Japan, as I discussed in my recent Historical Musings post, is a country whose history I know very little about. Lesley Downer has written several books about Japan, including a quartet of novels set in the 19th century; I remember reading about one of the others on The Idle Woman’s blog a few months ago, so I was pleased to have the opportunity to read Downer’s latest book, The Shogun’s Queen. This is the final book in the quartet to be published, but it’s the first chronologically so even though I haven’t read the other three I didn’t expect to be at any disadvantage.
After a brief prologue, the novel opens in 1853 with Japan on the cusp of change. Until now, the country has been largely insulated from the outside world and apart from some limited contact with Dutch traders, Japanese ports have been closed to the west. The sight of barbarian ships approaching, then, causes panic, fear and confusion. What do the barbarians (westerners) want and what will they do if Japan refuses to agree to their demands?
It’s during this turbulent period that our heroine, Okatsu, is adopted by the ambitious Lord Nariakira of Satsuma and taken into his household, where she is renamed Atsu. Adoption, in Japan at this time, is a way of raising a woman’s rank and improving her marriage prospects, so a few years later Nariakira arranges for Atsu to be adopted again, this time by his brother-in-law Prince Konoe. His ultimate aim is to marry Atsu to Iesada, the 13th Tokugawa Shogun, and in 1856 this aim is achieved. Nariakira hopes Atsu can use her position as Iesada’s wife to influence the Shogun’s choice of a successor – but as Atsu gets to know her new husband she discovers how difficult that task will be.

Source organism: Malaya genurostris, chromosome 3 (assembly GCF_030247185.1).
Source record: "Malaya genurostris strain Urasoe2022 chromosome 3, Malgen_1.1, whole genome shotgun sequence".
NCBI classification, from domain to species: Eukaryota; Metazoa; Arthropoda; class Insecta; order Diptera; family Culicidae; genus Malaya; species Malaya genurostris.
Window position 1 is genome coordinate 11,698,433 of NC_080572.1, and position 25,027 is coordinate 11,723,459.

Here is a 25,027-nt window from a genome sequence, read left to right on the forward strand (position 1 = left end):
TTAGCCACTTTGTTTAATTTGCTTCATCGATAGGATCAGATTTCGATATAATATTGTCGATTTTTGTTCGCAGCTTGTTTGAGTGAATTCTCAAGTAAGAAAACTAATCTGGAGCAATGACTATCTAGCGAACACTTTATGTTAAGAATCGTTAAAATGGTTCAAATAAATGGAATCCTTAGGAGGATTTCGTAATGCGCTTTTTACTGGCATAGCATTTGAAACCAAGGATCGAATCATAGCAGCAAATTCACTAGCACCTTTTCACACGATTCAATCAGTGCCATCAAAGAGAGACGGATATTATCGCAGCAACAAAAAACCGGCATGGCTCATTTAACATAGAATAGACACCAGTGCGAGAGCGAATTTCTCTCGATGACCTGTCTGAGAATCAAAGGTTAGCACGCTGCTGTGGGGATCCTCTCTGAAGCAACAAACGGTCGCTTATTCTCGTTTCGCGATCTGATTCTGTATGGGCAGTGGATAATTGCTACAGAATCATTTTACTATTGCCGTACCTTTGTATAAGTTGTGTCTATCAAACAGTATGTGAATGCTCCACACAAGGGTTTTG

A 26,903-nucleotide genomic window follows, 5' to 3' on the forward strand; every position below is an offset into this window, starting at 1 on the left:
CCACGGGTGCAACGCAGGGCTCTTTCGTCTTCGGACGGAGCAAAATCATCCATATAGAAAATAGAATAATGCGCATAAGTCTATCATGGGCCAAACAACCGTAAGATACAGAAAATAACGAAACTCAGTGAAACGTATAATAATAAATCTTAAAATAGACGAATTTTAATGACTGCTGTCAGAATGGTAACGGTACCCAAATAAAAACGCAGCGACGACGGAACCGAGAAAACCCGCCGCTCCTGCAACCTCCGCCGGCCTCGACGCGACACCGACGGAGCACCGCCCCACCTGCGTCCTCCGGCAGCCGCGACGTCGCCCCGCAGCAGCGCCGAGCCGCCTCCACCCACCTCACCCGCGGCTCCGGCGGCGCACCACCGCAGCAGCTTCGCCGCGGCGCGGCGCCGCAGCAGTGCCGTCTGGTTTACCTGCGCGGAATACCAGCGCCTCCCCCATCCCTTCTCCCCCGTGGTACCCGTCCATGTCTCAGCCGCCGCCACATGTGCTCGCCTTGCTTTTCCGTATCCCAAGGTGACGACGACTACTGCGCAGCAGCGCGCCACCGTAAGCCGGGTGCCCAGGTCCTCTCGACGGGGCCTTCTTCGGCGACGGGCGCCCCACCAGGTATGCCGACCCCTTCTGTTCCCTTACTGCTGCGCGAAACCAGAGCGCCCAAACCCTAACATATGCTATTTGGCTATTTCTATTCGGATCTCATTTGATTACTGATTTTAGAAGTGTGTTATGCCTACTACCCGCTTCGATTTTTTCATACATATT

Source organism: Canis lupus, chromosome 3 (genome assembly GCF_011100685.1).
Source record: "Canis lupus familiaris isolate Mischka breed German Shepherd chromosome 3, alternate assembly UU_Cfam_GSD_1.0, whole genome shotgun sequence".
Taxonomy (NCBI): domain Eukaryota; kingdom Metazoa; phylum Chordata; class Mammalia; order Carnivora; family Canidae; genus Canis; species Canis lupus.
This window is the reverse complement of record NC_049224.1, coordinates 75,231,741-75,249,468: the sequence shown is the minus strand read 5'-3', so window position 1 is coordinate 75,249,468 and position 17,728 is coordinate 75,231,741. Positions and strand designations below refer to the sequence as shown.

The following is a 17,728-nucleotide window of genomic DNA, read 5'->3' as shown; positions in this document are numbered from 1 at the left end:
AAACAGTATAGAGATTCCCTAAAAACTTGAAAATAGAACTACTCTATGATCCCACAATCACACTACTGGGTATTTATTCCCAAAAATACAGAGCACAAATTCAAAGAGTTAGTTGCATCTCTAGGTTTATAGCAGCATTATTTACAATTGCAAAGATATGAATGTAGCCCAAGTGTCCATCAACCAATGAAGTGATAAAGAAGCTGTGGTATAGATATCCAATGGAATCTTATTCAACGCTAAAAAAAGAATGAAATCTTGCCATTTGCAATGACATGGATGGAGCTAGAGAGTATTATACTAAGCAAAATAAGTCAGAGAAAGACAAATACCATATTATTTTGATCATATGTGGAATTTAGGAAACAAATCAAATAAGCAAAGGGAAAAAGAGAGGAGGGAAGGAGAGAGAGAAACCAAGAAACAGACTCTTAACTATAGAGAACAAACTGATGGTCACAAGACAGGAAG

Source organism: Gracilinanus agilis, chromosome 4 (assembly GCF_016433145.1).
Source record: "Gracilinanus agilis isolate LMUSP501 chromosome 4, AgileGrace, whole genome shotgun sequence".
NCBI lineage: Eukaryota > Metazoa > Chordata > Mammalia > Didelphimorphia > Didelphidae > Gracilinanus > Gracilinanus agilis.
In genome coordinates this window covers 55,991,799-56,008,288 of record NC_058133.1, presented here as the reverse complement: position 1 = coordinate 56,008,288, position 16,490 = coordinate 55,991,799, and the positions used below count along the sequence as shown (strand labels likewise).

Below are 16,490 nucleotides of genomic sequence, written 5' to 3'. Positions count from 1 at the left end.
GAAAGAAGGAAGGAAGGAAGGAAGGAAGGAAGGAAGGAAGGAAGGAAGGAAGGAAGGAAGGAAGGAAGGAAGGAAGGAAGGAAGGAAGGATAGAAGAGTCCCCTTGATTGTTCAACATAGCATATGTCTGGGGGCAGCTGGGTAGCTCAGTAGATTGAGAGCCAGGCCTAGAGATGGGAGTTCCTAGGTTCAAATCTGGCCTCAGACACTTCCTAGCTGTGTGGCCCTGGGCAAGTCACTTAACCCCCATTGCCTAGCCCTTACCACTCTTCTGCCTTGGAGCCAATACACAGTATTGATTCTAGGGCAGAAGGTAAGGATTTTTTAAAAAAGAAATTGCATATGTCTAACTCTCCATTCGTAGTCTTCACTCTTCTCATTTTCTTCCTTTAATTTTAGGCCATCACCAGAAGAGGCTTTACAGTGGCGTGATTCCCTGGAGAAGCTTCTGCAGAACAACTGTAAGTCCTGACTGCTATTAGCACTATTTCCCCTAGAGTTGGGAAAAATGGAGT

The approach of western ships means Japan is facing a new set of threats, dangers and opportunities, so strong leadership is desperately needed. I’m not going to say too much about the character of Iesada, but as soon as he appears on the page it is obvious that he can’t possibly be that strong leader. Poor Atsu; although she does begin to feel affection and even love, of a sort, for the Shogun, it is not a normal or happy marriage and it would be difficult not to have sympathy for her. Iesada’s mother is a cruel, manipulative woman who resents having to relinquish any of her control over her son, and this makes it almost impossible for Atsu to carry out the instructions she has been given by Nariakira.
As if Atsu’s situation wasn’t already bad enough, she has been forced to separate from the man she truly loves, Kaneshige, and doesn’t expect to see him again, knowing that once she enters Edo Castle as the Shogun’s wife she will never be allowed to leave. As I’ve said, I knew nothing about this period of Japanese history before I started reading, and I was fascinated by the descriptions of Atsu’s life, both before her marriage, when she lived in the Satsuma domain, and later, in the confines of the Women’s Palace in Edo (the former name for Tokyo). It was also fascinating to read about the ‘barbarians’ – Americans and Europeans – and how they and their culture appeared when seen through Japanese eyes.
I would have no hesitation in recommending The Shogun’s Queen to readers who, like myself, are looking for an accessible introduction to the history of 19th century Japan. A lack of familiarity with the period is not a problem as Lesley Downer makes everything easy to follow and understand; the book also includes a map, a list of characters and a detailed afterword in which the author provides more information on the historical background and gives us an idea of which parts of the novel are based on fact and which are largely fictional (such as the relationship between Atsu and Kaneshige). First and foremost, though, this is a gripping and entertaining story with characters to love and characters to hate. I enjoyed it and will be exploring Lesley Downer’s other books, as well as continuing to look out for more novels set in Japan.
I received a copy of The Shogun’s Queen from the publisher for review.